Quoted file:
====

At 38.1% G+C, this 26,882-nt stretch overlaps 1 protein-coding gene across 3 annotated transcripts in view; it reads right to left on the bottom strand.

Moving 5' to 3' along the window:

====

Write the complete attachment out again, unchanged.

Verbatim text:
At 38.1% G+C, this 26,882-nt stretch overlaps 1 protein-coding gene across 3 annotated transcripts in view; it reads right to left on the bottom strand.

Moving 5' to 3' along the window: